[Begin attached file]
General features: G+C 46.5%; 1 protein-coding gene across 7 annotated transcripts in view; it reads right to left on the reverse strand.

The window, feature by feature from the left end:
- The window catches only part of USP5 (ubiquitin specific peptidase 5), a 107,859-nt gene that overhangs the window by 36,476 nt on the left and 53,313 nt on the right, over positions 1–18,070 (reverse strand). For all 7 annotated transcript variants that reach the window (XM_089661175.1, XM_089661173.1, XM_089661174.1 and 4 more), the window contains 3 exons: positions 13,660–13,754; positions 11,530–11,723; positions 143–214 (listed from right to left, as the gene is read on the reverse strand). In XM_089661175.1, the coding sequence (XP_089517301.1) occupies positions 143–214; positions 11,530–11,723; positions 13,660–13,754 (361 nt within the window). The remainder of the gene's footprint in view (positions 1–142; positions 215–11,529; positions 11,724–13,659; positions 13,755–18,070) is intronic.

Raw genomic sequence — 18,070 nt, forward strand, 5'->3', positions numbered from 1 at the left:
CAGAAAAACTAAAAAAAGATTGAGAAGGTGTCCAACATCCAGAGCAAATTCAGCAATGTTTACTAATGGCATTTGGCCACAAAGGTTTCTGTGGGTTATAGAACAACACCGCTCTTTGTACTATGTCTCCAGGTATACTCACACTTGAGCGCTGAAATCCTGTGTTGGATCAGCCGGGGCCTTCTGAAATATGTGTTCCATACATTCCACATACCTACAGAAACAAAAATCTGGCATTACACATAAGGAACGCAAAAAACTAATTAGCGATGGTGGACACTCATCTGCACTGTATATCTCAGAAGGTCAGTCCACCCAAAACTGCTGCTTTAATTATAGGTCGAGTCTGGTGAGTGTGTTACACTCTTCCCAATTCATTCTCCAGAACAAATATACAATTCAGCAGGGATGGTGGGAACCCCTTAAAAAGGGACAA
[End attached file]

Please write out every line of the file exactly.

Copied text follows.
General features: G+C 46.5%; 1 protein-coding gene across 7 annotated transcripts in view; it reads right to left on the reverse strand.

The window, feature by feature from the left end:
- The window catches only part of USP5 (ubiquitin specific peptidase 5), a 107,859-nt gene that overhangs the window by 36,476 nt on the left and 53,313 nt on the right, over positions 1–18,070 (reverse strand). For all 7 annotated transcript variants that reach the window (XM_089661175.1, XM_089661173.1, XM_089661174.1 and 4 more), the window contains 3 exons: positions 13,660–13,754; positions 11,530–11,723; positions 143–214 (listed from right to left, as the gene is read on the reverse strand). In XM_089661175.1, the coding sequence (XP_089517301.1) occupies positions 143–214; positions 11,530–11,723; positions 13,660–13,754 (361 nt within the window). The remainder of the gene's footprint in view (positions 1–142; positions 215–11,529; positions 11,724–13,659; positions 13,755–18,070) is intronic.

Raw genomic sequence — 18,070 nt, forward strand, 5'->3', positions numbered from 1 at the left:
CAGAAAAACTAAAAAAAGATTGAGAAGGTGTCCAACATCCAGAGCAAATTCAGCAATGTTTACTAATGGCATTTGGCCACAAAGGTTTCTGTGGGTTATAGAACAACACCGCTCTTTGTACTATGTCTCCAGGTATACTCACACTTGAGCGCTGAAATCCTGTGTTGGATCAGCCGGGGCCTTCTGAAATATGTGTTCCATACATTCCACATACCTACAGAAACAAAAATCTGGCATTACACATAAGGAACGCAAAAAACTAATTAGCGATGGTGGACACTCATCTGCACTGTATATCTCAGAAGGTCAGTCCACCCAAAACTGCTGCTTTAATTATAGGTCGAGTCTGGTGAGTGTGTTACACTCTTCCCAATTCATTCTCCAGAACAAATATACAATTCAGCAGGGATGGTGGGAACCCCTTAAAAAGGGACAA